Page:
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Victoria Pendleton: Between the Lines

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The cyclist’s account of her journey to nine world track titles and two Olympic gold medals.

Sports stars present such a polished and media friendly image that it can be impossible to know what they are really thinking. But come the inevitable post-retirement autobiography, free from the rigours of competition and the constraints of representing their country, a very different story can often emerge.

This divergence is particularly stark in Between the Lines, cyclist Victoria Pendleton’s account of her journey to nine world track titles and two Olympic gold medals.

On the face of it, her story was a fairytale. Most of the British public had never heard of Pendleton before she burst into mainstream consciousness by winning the individual sprint at the Beijing Olympics.

She continued her stay in the limelight with magazine covers, ad campaigns and world titles. Approaching London 2012, she was widely considered the favourite to take three gold medals, and duly proved her worth as the golden girl of cycling by topping the podium in the keirin.

But her glamorous veneer hid a story of deep insecurity and self harm, of a difficult relationship with her father, and of fraught dealings with British Cycling’s senior coaches.

Pendleton is, by her own admission, emotionally fragile. Growing up, she felt that her father, an ardent amateur cyclist, loved cycling more than her, and saw the sport as a way to earn his love. Her problems deepened early in professional career, feelings of loneliness and isolation at a training camp in Switzerland leading to self-harm.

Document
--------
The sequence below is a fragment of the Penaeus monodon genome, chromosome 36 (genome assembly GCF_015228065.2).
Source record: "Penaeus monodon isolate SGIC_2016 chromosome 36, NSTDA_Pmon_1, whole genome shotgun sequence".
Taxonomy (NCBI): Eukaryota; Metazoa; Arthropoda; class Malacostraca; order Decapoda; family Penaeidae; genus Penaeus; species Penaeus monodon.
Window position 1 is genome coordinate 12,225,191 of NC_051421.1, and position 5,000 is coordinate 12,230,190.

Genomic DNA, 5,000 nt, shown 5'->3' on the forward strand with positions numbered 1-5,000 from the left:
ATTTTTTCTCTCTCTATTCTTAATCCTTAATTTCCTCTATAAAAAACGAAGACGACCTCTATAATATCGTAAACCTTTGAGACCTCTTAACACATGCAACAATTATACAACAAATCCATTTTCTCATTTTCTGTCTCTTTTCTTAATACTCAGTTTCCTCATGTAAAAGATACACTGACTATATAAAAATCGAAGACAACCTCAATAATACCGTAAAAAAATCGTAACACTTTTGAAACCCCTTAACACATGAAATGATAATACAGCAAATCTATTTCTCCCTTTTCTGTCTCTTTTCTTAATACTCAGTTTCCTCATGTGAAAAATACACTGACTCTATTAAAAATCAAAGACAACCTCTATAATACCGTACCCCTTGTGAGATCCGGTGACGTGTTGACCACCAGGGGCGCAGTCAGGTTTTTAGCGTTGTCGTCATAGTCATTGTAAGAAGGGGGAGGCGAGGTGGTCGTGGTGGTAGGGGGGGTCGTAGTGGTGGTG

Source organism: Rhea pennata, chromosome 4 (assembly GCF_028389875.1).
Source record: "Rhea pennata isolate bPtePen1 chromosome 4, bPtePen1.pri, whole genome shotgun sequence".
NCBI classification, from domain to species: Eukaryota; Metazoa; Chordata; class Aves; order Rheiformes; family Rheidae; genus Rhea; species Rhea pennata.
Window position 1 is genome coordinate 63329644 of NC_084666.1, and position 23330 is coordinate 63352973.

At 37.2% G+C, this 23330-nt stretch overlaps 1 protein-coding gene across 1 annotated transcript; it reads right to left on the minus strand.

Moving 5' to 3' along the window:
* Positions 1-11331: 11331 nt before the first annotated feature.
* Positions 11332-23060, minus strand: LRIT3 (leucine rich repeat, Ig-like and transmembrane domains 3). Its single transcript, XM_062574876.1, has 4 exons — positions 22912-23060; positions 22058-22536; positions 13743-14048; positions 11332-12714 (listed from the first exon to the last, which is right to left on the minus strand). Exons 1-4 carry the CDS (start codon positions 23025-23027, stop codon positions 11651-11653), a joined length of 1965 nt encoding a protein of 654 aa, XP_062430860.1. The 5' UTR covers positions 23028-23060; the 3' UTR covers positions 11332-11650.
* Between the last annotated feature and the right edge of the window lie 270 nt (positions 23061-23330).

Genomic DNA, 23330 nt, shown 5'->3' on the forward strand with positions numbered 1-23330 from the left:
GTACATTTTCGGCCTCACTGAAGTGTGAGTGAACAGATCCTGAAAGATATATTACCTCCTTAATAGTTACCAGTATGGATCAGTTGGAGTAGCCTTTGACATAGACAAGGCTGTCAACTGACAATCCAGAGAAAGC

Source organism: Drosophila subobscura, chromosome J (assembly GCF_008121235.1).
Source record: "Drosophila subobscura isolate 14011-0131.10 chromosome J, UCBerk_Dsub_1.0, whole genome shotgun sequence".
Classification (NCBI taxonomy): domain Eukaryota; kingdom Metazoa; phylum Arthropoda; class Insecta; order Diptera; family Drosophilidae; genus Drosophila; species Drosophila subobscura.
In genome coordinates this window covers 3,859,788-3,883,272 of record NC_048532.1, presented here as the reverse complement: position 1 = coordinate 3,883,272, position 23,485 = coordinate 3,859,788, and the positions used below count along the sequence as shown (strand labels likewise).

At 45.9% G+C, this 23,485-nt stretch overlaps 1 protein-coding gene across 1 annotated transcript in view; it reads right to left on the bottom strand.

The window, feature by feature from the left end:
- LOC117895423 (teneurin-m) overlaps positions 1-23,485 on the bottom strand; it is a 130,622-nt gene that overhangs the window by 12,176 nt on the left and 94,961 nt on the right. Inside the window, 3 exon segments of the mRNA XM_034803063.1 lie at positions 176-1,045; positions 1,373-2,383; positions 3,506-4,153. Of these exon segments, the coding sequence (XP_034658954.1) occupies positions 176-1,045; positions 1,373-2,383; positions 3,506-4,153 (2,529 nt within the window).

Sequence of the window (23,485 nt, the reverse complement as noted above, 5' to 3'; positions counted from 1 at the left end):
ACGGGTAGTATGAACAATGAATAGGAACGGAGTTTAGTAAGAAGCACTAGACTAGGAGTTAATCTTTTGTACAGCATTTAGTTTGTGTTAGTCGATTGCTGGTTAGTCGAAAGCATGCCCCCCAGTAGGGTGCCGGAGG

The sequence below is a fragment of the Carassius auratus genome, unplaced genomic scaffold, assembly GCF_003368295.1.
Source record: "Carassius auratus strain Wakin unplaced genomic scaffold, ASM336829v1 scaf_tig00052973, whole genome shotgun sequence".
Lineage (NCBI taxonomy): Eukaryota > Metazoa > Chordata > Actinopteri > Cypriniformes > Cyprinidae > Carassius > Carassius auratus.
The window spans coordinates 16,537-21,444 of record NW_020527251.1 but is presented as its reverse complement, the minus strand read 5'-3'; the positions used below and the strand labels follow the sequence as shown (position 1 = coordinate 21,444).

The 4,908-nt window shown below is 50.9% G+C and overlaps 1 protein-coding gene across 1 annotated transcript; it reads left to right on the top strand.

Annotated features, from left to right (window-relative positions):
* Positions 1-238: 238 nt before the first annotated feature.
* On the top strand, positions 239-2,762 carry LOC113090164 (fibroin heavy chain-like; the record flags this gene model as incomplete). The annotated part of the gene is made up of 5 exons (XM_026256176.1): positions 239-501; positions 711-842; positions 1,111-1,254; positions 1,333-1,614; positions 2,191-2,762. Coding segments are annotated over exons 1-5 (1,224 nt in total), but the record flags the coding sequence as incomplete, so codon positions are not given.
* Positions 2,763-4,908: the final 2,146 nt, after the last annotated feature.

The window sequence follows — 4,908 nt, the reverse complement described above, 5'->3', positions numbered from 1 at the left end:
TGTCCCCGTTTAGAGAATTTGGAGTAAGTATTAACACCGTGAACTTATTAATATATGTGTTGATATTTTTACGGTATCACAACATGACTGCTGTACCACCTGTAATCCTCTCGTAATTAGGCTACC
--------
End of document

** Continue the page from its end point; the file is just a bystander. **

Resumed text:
Even while training as part of the phenomenally successful GB track squad, at times she struggled. After breaking protocol in 2008 to fall in love with a member of the coaching team, her relationship with the squad’s management became turbulent. The mutual animosity was such that several members of the team did not wait to say goodbye to her on her retirement.

Pendleton is clearly keen to lay out her side of the story, but she doesn’t stop at her relationships with the squad. Post-retirement, she also clearly feels more able to talk about gender inequality in cycling.

Despite her stated reluctance to become a spokeswoman for the subject, during her career Pendleton often called out the disparities in opportunities and support for women and men. Had equal medals been on offer to women in Beijing, she writes, she could have been as successful as Sir Chris Hoy.

She also notes her difficulty in her translating her track success into mainstream success in the way Hoy could, and writes that she often suspected she was valued less than the men on the squad.

Senior figures within British Cycling are now publicly questioning what can be done about this  inequality, but Pendleton’s frank account highlights the difficulties female athletes continue to face.

Aside from these revelations, Between the Lines also offers a rare insight into the pressures and emotions of track cycling.

Avid cycling fans will be gripped by the book’s rider’s-eye-view descriptions of sprint match races, but these passages could at times challenge the casual sports fan. World Championships and World Cups, Athens and Beijing, individual sprint and keirin; all have a tendency to blur together.

The influence of co-writer Donald McCrae is evident in some of the more imaginative metaphors (“the piney hills” of the track?), and in the rather heavy quoting of newspaper coverage by McCrae’s colleagues at the Guardian.

But overall, this is no bad thing. Any difficult passages are more than balanced out by some thrilling descriptions, particularly of those races against Pendleton’s Australian arch-rival Anna Meares, which offer vivid and exciting reminders of the thrills of last summer’s cycling action in the Pringle.

Predictably, the media has made much of Pendleton’s emotional issues and dramatic revelations. But in writing about her experience with such candour, the real story that Pendleton reveals is one of grit and determination despite the hardships she faced.

Sporting heroes, especially men, are often painted as gods. Pendleton’s honesty about her imperfections makes her seem more human, but also yet more deserving of her position as one of Britain’s sporting legends.

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